December 7, 2018 11:39 am
Updated: December 7, 2018 4:17 pm

Ford government defends changes to child care rules under new bill

Ontario's economic development minister is downplaying concerns about proposed changes to child care rules.

THE CANADIAN PRESS/Darryl Dyck
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TORONTO – Loosening rules to increase the number of young kids allowed in daycares will create more affordable childcare spaces, Ontario’s economic development minister said Friday, dismissing concerns that reforms contained in new legislation could put kids at risk.

Todd Smith said the proposed changes in a bill introduced by the Progressive Conservatives this week will give parents more options and help them get back into the workforce faster.

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The bill, if passed, will allow up to three children under the age of two in an in-home daycare. Currently only two young children are allowed in such settings.

The changes would also allow two child-care providers to look after six infants at a time, an increase from four infants currently allowed. They would also mean providers no longer have to count their own children towards the total number of kids in their care after their child turns four.

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In 2014, following several daycare deaths, the previous Liberal government introduced changes that capped the number of children in daycare settings. Smith said that hurt access to care.

“I think there was a knee-jerk decision that was made a number of years ago to reduce the number of spaces,” he said. “It wasn’t the right decision for the people of Ontario.”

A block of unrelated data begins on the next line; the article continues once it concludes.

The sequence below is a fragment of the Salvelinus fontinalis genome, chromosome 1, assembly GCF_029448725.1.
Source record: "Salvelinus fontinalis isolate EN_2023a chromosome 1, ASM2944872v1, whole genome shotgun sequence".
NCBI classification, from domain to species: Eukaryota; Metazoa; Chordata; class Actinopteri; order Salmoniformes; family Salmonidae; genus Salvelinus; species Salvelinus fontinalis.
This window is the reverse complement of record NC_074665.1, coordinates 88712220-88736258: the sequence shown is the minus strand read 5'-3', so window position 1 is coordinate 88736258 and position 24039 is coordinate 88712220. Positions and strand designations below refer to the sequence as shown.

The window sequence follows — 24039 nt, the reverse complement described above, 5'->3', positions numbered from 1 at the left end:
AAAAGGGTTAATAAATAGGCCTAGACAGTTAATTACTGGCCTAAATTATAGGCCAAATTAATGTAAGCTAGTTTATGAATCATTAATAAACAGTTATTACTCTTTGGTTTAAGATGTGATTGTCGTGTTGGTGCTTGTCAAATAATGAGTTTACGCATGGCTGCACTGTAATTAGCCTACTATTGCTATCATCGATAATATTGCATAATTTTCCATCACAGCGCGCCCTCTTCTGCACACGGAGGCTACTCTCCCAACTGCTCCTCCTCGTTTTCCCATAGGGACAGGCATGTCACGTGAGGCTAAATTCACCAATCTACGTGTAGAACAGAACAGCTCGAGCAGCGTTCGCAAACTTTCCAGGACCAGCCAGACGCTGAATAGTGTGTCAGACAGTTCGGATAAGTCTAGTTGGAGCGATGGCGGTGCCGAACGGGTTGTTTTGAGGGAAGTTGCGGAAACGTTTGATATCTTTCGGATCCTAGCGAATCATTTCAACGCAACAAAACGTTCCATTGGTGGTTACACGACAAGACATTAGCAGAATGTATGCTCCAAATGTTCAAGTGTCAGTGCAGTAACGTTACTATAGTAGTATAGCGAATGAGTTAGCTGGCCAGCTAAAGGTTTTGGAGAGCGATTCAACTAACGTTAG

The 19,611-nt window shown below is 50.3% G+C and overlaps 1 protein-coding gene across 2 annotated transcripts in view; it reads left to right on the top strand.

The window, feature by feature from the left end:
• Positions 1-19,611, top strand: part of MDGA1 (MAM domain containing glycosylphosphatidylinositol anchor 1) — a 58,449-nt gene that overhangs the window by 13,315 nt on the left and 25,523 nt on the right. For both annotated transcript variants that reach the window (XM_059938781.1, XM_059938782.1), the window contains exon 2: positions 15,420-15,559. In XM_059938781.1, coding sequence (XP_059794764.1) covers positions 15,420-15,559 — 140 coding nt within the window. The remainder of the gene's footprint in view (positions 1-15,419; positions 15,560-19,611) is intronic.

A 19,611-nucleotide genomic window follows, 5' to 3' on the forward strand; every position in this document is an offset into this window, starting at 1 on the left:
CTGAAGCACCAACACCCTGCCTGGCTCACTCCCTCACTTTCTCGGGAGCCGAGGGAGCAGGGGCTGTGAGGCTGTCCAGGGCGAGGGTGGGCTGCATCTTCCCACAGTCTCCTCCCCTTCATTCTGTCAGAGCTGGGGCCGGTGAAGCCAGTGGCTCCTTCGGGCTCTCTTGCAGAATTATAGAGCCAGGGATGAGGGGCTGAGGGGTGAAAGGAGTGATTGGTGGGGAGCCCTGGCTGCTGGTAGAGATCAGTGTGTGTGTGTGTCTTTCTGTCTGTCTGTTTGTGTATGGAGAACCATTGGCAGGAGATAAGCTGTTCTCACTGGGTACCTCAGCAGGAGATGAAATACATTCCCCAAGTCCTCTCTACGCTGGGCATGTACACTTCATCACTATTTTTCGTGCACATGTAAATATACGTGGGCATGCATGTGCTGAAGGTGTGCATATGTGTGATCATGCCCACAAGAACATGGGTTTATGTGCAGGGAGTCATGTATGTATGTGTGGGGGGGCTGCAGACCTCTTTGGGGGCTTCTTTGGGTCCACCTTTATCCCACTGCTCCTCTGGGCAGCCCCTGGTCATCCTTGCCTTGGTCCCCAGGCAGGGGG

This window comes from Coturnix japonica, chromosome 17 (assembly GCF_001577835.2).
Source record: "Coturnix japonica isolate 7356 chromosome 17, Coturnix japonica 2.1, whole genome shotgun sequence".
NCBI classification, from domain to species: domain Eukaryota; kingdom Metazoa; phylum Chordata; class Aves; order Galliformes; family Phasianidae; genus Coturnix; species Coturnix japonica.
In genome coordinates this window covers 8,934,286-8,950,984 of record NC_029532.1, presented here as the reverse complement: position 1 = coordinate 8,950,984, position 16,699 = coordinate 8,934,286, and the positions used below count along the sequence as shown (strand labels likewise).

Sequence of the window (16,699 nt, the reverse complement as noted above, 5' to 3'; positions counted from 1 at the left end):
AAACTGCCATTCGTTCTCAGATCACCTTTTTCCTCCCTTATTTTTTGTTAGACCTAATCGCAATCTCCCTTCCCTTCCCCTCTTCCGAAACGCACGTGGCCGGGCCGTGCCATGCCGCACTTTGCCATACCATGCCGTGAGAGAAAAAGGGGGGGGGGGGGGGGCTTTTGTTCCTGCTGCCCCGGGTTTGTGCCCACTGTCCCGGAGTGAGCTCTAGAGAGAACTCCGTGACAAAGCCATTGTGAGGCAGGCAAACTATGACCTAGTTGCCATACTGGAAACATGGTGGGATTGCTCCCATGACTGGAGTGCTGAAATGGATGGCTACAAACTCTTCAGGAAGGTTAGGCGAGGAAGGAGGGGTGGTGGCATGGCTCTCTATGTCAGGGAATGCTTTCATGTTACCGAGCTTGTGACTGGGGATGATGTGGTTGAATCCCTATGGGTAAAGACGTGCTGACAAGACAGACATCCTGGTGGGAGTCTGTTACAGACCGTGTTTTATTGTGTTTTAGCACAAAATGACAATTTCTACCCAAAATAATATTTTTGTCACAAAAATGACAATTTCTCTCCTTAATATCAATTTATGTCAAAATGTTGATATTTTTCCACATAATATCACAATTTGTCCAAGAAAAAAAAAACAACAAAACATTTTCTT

The new legislation, he said, would be an improvement for all involved.

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“This is something that’s not going to cost government anything but it’s going to create much needed spaces in the child-care sector,” he said. “It’s going to allow young families who are having children the ability to get back to work earlier.”

Critics, however, said they were concerned that changing the daycare ratios would put younger children who need greater levels of supervision at risk.

NDP legislator Catherine Fife said the legislation, known as Bill 66, would lead to less oversight, which would lead to problems.

“What Bill 66 does is put the safety of children at risk,” she said. “It is not in any way shape or form a child-care strategy.”

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Fife said the changes will also do little to address the urgent need for more child-care spaces.

“If you can find quality, affordable child care in the province of Ontario you have won the lottery,” she said.

Liberal legislator Mitzie Hunter called the government’s changes “reckless” and said the move has more to do with politics than addressing the desperate need for child-care spaces.

She urged the government to take more time to consult with parents and industry stakeholders.

“It’s really the rush to undo what this government perceives as a Liberal change,” she said. “They want to wipe that away. But that’s affecting the lives of many people.”

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During the spring election, the Tories promised they would cover up to $6,750 of child care costs for Ontario families through a tax rebate program but they have yet to make good on that pledge.

The previous Liberal government had pledged a $2.2-billion program that would have provided free care for preschoolers aged two-and-a-half and older, until they reached kindergarten.

READ MORE: Parents in Ontario town scramble after only locally-licensed daycare set to close

Linda White, a child care policy expert and a professor at the University of Toronto, said regulations for unlicensed daycare providers should be strengthened to ensure better quality of care, not watered down just to open up more spaces. She noted that four infants in daycare settings died over seven months in 2014, bringing increased scrutiny to the sector.

“This is going backwards,” she said of the Tory legislation.

The proposed changes to child care are part of an omnibus bill that deals with more than 30 regulations in a variety of sectors including land development, source water protection and telecommunications.

The government tabled the legislation on Thursday just as the legislature rose for its winter break, which means the bill won’t be debated until politicians return in mid-February.

© 2018 The Canadian Press

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